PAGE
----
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New ‘Stop’ Command Silences Google Assistant Without ‘Hey Google’ Wake Word

Google Assistant will now cease speaking when told ‘Stop’ by a user. The single word command doesn’t require ‘Hey, Google’ or other wake words to get the voice assistant’s attention, thanks to the new feature unveiled by Google on Twitter.

Stop and Go

The new Stop feature is a simple adjustment to Google Assistant that turns the word stop into a combination wake word and command. When the voice assistant is speaking, it will listen for both the usual wake word and the stop command. While ‘Hey Google’ will pause its speech and alert it for new orders, hearing stop will reset it so that it isn’t listening for a new command until it hears the wake word again. It’s a small change, only a few seconds compared to saying, “Hey Google, stop,” but one that will probably reduce the annoyance of accidentally awakening the voice assistant or having to hear a response that is inaccurate.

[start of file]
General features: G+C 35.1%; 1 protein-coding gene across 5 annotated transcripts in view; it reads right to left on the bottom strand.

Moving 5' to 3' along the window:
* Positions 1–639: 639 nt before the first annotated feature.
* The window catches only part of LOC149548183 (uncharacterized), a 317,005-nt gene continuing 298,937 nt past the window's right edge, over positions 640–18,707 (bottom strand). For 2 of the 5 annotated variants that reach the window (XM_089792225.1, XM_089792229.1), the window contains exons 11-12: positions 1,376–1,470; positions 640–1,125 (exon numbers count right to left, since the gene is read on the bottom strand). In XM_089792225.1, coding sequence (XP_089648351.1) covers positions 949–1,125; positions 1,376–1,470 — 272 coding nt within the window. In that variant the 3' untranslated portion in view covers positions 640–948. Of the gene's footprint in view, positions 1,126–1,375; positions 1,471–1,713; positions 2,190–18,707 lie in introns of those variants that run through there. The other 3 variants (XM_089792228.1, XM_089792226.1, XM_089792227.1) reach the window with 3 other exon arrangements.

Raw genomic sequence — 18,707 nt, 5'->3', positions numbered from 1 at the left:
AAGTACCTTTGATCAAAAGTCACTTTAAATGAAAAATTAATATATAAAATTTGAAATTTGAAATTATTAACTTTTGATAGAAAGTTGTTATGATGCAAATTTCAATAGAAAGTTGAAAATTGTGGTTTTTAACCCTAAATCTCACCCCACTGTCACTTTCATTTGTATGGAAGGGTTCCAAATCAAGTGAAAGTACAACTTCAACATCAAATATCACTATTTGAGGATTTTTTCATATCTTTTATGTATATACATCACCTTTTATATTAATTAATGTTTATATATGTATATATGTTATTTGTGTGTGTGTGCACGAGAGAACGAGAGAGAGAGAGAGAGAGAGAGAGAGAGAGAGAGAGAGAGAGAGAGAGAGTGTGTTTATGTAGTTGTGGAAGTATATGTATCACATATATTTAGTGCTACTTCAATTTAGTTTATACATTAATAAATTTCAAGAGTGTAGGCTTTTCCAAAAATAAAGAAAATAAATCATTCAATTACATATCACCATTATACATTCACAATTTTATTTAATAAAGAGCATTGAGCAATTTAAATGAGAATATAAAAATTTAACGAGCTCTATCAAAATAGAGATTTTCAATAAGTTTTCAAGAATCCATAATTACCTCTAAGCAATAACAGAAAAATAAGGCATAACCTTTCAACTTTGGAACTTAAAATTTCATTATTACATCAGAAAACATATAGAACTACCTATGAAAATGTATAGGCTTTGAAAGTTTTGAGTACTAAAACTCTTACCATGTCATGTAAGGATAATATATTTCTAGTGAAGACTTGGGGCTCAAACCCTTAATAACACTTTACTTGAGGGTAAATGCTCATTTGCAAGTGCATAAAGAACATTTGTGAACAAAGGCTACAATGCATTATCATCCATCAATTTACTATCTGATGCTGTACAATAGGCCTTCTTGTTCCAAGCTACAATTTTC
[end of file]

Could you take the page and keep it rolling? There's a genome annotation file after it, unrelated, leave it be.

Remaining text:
Skipping the wake word to end an interaction with Google Assistant is essentially the mirror image of the Quick Phrase commands that initiate conversations with Google Assistant without a wake word. First introduced for the Pixel 6 and Pixel 6 Pro smartphones last year with plans for expanding, quick phrases use the Voice Match vocal identification tool to ensure the approved user is speaking. The stop command and quick phrases extend the thinking behind Google’s Continued Conversation feature. Continued Conversation allows users to add additional commands to their Google Assistant orders without having to say the wake word after each individual request. It’s a trend followed later by Amazon with the Alexa Conversation Mode as voice assistants race to improve how their conversational ability rates compared to humans.


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